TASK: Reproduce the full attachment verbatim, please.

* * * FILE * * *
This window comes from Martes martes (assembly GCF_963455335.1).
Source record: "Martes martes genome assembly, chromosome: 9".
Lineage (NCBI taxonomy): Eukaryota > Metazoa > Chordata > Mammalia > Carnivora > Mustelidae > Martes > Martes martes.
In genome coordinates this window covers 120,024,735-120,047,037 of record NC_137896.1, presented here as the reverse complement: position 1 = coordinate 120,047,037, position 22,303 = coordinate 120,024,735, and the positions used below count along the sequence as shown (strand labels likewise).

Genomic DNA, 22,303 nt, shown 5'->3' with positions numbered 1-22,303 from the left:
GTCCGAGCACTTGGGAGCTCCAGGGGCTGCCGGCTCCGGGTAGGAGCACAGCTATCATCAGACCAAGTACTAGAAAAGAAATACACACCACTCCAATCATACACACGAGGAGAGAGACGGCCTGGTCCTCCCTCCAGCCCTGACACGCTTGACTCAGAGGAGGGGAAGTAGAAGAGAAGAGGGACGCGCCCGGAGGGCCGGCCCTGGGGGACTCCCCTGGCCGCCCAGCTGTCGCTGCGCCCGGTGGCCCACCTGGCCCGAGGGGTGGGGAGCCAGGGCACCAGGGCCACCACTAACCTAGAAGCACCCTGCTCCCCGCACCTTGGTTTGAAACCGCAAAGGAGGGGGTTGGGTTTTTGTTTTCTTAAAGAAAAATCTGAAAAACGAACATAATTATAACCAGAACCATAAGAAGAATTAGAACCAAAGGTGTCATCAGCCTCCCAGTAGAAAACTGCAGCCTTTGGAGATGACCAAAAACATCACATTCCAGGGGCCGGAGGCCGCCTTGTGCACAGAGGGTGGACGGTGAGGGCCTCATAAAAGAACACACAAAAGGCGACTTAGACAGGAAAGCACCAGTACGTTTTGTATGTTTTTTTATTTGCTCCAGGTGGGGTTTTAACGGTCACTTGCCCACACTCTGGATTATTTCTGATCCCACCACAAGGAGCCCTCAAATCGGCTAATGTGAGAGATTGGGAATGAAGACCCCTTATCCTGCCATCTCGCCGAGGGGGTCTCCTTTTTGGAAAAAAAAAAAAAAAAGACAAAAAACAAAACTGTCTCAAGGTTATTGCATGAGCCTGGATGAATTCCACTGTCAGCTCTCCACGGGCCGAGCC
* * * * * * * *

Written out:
This window comes from Martes martes (assembly GCF_963455335.1).
Source record: "Martes martes genome assembly, chromosome: 9".
Lineage (NCBI taxonomy): Eukaryota > Metazoa > Chordata > Mammalia > Carnivora > Mustelidae > Martes > Martes martes.
In genome coordinates this window covers 120,024,735-120,047,037 of record NC_137896.1, presented here as the reverse complement: position 1 = coordinate 120,047,037, position 22,303 = coordinate 120,024,735, and the positions used below count along the sequence as shown (strand labels likewise).

Genomic DNA, 22,303 nt, shown 5'->3' with positions numbered 1-22,303 from the left:
GTCCGAGCACTTGGGAGCTCCAGGGGCTGCCGGCTCCGGGTAGGAGCACAGCTATCATCAGACCAAGTACTAGAAAAGAAATACACACCACTCCAATCATACACACGAGGAGAGAGACGGCCTGGTCCTCCCTCCAGCCCTGACACGCTTGACTCAGAGGAGGGGAAGTAGAAGAGAAGAGGGACGCGCCCGGAGGGCCGGCCCTGGGGGACTCCCCTGGCCGCCCAGCTGTCGCTGCGCCCGGTGGCCCACCTGGCCCGAGGGGTGGGGAGCCAGGGCACCAGGGCCACCACTAACCTAGAAGCACCCTGCTCCCCGCACCTTGGTTTGAAACCGCAAAGGAGGGGGTTGGGTTTTTGTTTTCTTAAAGAAAAATCTGAAAAACGAACATAATTATAACCAGAACCATAAGAAGAATTAGAACCAAAGGTGTCATCAGCCTCCCAGTAGAAAACTGCAGCCTTTGGAGATGACCAAAAACATCACATTCCAGGGGCCGGAGGCCGCCTTGTGCACAGAGGGTGGACGGTGAGGGCCTCATAAAAGAACACACAAAAGGCGACTTAGACAGGAAAGCACCAGTACGTTTTGTATGTTTTTTTATTTGCTCCAGGTGGGGTTTTAACGGTCACTTGCCCACACTCTGGATTATTTCTGATCCCACCACAAGGAGCCCTCAAATCGGCTAATGTGAGAGATTGGGAATGAAGACCCCTTATCCTGCCATCTCGCCGAGGGGGTCTCCTTTTTGGAAAAAAAAAAAAAAAAGACAAAAAACAAAACTGTCTCAAGGTTATTGCATGAGCCTGGATGAATTCCACTGTCAGCTCTCCACGGGCCGAGCC